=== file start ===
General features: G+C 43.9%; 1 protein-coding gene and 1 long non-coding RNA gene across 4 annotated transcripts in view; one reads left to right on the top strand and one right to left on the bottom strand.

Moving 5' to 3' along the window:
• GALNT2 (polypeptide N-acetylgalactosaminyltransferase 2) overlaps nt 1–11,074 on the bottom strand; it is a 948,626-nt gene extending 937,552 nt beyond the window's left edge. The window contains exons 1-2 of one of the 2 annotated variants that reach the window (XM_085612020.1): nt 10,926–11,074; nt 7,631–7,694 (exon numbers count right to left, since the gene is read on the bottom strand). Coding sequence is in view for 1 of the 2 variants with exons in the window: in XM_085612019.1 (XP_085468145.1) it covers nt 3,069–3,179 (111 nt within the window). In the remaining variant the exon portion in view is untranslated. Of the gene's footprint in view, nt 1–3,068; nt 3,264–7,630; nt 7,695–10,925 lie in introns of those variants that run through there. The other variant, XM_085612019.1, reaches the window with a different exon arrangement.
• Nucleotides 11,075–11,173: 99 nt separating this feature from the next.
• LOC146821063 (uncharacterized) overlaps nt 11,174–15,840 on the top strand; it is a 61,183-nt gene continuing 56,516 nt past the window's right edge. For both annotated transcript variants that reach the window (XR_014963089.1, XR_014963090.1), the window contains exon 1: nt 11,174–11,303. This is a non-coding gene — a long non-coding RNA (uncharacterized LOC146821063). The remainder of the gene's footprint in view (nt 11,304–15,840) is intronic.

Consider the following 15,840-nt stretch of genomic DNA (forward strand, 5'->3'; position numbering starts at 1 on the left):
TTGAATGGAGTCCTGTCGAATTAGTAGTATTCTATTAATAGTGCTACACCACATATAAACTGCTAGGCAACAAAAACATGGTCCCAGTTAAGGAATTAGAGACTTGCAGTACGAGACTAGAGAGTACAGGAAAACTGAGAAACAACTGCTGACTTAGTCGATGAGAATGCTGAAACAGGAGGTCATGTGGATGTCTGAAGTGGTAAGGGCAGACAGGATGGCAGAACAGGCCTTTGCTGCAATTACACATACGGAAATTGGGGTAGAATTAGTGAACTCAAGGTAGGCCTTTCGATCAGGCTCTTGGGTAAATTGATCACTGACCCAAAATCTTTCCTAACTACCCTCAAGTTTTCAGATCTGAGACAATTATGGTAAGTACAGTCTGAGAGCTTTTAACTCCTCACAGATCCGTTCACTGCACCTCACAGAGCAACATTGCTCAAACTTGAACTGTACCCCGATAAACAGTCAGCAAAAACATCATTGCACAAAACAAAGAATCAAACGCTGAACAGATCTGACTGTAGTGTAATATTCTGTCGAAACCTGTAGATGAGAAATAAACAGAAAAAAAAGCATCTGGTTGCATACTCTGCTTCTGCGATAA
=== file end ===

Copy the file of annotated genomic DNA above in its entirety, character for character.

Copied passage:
General features: G+C 43.9%; 1 protein-coding gene and 1 long non-coding RNA gene across 4 annotated transcripts in view; one reads left to right on the top strand and one right to left on the bottom strand.

Moving 5' to 3' along the window:
• GALNT2 (polypeptide N-acetylgalactosaminyltransferase 2) overlaps nt 1–11,074 on the bottom strand; it is a 948,626-nt gene extending 937,552 nt beyond the window's left edge. The window contains exons 1-2 of one of the 2 annotated variants that reach the window (XM_085612020.1): nt 10,926–11,074; nt 7,631–7,694 (exon numbers count right to left, since the gene is read on the bottom strand). Coding sequence is in view for 1 of the 2 variants with exons in the window: in XM_085612019.1 (XP_085468145.1) it covers nt 3,069–3,179 (111 nt within the window). In the remaining variant the exon portion in view is untranslated. Of the gene's footprint in view, nt 1–3,068; nt 3,264–7,630; nt 7,695–10,925 lie in introns of those variants that run through there. The other variant, XM_085612019.1, reaches the window with a different exon arrangement.
• Nucleotides 11,075–11,173: 99 nt separating this feature from the next.
• LOC146821063 (uncharacterized) overlaps nt 11,174–15,840 on the top strand; it is a 61,183-nt gene continuing 56,516 nt past the window's right edge. For both annotated transcript variants that reach the window (XR_014963089.1, XR_014963090.1), the window contains exon 1: nt 11,174–11,303. This is a non-coding gene — a long non-coding RNA (uncharacterized LOC146821063). The remainder of the gene's footprint in view (nt 11,304–15,840) is intronic.

Consider the following 15,840-nt stretch of genomic DNA (forward strand, 5'->3'; position numbering starts at 1 on the left):
TTGAATGGAGTCCTGTCGAATTAGTAGTATTCTATTAATAGTGCTACACCACATATAAACTGCTAGGCAACAAAAACATGGTCCCAGTTAAGGAATTAGAGACTTGCAGTACGAGACTAGAGAGTACAGGAAAACTGAGAAACAACTGCTGACTTAGTCGATGAGAATGCTGAAACAGGAGGTCATGTGGATGTCTGAAGTGGTAAGGGCAGACAGGATGGCAGAACAGGCCTTTGCTGCAATTACACATACGGAAATTGGGGTAGAATTAGTGAACTCAAGGTAGGCCTTTCGATCAGGCTCTTGGGTAAATTGATCACTGACCCAAAATCTTTCCTAACTACCCTCAAGTTTTCAGATCTGAGACAATTATGGTAAGTACAGTCTGAGAGCTTTTAACTCCTCACAGATCCGTTCACTGCACCTCACAGAGCAACATTGCTCAAACTTGAACTGTACCCCGATAAACAGTCAGCAAAAACATCATTGCACAAAACAAAGAATCAAACGCTGAACAGATCTGACTGTAGTGTAATATTCTGTCGAAACCTGTAGATGAGAAATAAACAGAAAAAAAAGCATCTGGTTGCATACTCTGCTTCTGCGATAA